I was sitting in the middle of the long, white driveway that snaked its way toward the family garage. The day was so hot the heat from the pavement periodically burned my thighs. But instead of abandoning my project, I merely shifted position until I was propped up on my knees. While my backside temporarily cooled, I reached into my bucket and grabbed another piece of chalk. Carefully, I used it to draw a number 7 in the appropriate box of my hopscotch board. I stared critically at it for a moment, wondering if I should draw a line through it like Barbie, my best friend from school, usually did. I continued to deliberate until I heard my front door slam.
I looked up quickly to see my Mother carefully maneuvering her way in my direction. A giant purse was slung over her shoulder and her arms were loaded with packages. The heel of her stiletto got caught in the crack of the sidewalk and her entire body jerked with the effort of remaining upright. However, I was completely unsurprised when my Mom recovered from her brief moment of clumsiness without dropping a single package. She was nearly an expert when it came to walking in those shoes.
“V!” she called to me, “Come on, we’ve got to go!”
“Where are we going?” I questioned mildly.
“I’ve got to run some errands,” she answered, “Get in the car.”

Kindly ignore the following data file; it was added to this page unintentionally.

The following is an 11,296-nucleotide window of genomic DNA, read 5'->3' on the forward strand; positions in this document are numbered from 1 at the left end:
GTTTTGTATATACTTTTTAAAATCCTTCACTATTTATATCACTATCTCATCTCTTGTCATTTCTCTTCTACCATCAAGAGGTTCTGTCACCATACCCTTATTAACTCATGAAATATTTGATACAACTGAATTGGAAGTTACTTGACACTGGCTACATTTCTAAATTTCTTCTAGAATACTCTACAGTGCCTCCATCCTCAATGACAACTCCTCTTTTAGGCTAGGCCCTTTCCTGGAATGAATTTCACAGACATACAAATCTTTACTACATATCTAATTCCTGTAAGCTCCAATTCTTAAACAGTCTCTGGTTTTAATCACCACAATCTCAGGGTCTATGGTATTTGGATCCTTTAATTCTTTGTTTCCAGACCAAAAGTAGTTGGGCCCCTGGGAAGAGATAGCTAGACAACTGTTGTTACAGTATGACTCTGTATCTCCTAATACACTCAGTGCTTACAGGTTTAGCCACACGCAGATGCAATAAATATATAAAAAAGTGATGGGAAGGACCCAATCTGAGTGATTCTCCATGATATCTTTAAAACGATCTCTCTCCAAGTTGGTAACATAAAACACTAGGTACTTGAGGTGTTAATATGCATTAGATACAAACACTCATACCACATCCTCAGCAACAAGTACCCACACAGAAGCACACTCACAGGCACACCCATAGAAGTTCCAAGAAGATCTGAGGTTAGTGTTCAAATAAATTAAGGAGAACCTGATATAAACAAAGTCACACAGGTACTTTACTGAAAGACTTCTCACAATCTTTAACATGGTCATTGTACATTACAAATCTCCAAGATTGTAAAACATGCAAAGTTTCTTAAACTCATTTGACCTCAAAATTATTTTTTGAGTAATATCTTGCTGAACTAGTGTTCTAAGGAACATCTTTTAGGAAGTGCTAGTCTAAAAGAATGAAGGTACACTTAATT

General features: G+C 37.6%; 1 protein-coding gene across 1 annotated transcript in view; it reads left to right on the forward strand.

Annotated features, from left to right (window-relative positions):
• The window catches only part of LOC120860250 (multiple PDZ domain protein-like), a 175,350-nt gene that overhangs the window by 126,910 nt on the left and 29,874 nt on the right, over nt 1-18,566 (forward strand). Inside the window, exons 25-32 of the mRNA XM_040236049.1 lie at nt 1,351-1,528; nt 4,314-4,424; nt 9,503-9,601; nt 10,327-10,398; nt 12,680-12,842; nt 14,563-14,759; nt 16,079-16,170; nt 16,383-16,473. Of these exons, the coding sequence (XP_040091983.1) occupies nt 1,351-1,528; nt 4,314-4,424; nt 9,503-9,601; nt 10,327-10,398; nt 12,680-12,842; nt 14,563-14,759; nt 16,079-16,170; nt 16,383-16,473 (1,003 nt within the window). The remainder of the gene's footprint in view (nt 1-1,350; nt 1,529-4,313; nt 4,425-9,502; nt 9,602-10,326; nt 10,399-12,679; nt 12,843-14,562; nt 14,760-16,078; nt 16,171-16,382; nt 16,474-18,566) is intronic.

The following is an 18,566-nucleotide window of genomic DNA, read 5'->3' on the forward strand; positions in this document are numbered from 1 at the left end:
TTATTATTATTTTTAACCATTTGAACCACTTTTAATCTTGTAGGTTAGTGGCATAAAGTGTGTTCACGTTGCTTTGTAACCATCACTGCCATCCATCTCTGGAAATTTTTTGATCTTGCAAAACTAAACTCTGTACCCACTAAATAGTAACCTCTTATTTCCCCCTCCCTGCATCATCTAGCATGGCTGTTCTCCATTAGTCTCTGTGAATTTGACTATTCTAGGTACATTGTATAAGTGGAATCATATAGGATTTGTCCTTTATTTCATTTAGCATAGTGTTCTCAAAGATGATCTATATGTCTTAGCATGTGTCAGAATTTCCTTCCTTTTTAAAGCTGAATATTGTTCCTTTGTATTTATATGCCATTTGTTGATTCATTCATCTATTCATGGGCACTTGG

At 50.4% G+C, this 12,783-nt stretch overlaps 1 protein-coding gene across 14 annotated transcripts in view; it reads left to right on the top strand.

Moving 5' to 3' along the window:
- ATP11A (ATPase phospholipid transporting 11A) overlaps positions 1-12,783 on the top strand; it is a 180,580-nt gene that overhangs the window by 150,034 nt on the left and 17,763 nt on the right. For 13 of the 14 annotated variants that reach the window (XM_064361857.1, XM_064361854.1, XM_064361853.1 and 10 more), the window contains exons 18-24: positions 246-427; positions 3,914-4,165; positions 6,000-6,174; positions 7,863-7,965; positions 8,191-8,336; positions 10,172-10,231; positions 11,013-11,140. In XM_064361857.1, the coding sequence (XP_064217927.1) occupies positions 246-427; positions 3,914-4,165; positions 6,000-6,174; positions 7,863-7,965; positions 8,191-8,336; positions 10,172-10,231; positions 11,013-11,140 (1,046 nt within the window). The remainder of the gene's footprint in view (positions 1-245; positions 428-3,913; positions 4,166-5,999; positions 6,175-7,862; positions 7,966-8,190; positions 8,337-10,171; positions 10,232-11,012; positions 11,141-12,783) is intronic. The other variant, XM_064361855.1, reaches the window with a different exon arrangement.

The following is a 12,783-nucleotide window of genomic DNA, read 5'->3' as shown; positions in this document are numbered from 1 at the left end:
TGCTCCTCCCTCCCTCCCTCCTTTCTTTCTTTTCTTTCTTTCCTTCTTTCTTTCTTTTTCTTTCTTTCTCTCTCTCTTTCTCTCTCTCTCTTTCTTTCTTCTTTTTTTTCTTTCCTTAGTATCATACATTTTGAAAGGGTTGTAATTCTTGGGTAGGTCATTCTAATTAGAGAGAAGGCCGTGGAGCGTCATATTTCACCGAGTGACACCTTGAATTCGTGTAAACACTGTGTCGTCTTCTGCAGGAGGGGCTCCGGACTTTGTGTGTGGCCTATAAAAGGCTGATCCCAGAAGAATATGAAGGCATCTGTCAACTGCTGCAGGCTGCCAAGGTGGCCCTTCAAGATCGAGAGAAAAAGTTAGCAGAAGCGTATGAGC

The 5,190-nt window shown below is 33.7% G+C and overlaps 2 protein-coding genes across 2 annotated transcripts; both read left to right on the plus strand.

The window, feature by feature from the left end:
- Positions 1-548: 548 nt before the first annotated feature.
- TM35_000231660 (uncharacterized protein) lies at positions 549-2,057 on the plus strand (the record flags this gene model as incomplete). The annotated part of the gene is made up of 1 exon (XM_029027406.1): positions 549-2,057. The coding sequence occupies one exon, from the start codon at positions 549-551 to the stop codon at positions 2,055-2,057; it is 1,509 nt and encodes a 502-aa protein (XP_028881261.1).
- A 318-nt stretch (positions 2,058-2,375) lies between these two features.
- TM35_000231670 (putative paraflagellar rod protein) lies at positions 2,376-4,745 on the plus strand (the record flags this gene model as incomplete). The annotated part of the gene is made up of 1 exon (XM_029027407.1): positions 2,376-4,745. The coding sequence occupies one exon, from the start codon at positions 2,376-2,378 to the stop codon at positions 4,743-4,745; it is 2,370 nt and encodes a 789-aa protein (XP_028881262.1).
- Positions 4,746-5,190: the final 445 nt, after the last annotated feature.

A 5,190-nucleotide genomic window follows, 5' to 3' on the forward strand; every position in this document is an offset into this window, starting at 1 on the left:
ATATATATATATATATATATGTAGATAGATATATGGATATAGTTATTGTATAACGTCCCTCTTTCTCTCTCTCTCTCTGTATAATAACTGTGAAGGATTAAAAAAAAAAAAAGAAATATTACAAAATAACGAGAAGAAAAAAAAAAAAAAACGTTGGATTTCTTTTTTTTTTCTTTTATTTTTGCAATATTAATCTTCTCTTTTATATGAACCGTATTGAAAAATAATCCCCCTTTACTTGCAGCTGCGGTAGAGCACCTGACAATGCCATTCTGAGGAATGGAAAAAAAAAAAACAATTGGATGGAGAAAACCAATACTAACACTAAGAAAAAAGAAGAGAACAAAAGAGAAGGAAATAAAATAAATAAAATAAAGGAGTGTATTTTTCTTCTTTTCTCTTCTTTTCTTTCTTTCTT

Errands. How incredibly boring. I wanted no part of it.
“Couldn’t I stay here?” I asked hopefully, “I’ve got to finish this hopscotch board.”
“I’m afraid not,” she insisted, “It would be too late for me to find you a babysitter now.”
The force of my Mother’s words caused me to rear back so suddenly I lost my balance and landed unceremoniously on my butt. Shame and humiliation turned my cheeks a fiery shade of red. I blinked my eyes quickly as if I’d been recently slapped. My lips pursed dramatically; I’m sure I looked like I just swallowed a rotten lemon.
“Mother,” I whispered, shocked and insulted, “I do not need a babysitter. I am not a baby. I am six years old! I am a kid!”
“Well, that may be so,” she said, slightly amused, “But you still need a babysitter.”
Almost too stunned to answer, I replied, “I am old enough to take care of myself!”
“Is that so? What would you do all day here by yourself?”
“I’d finish my hopscotch!”
“And then what?”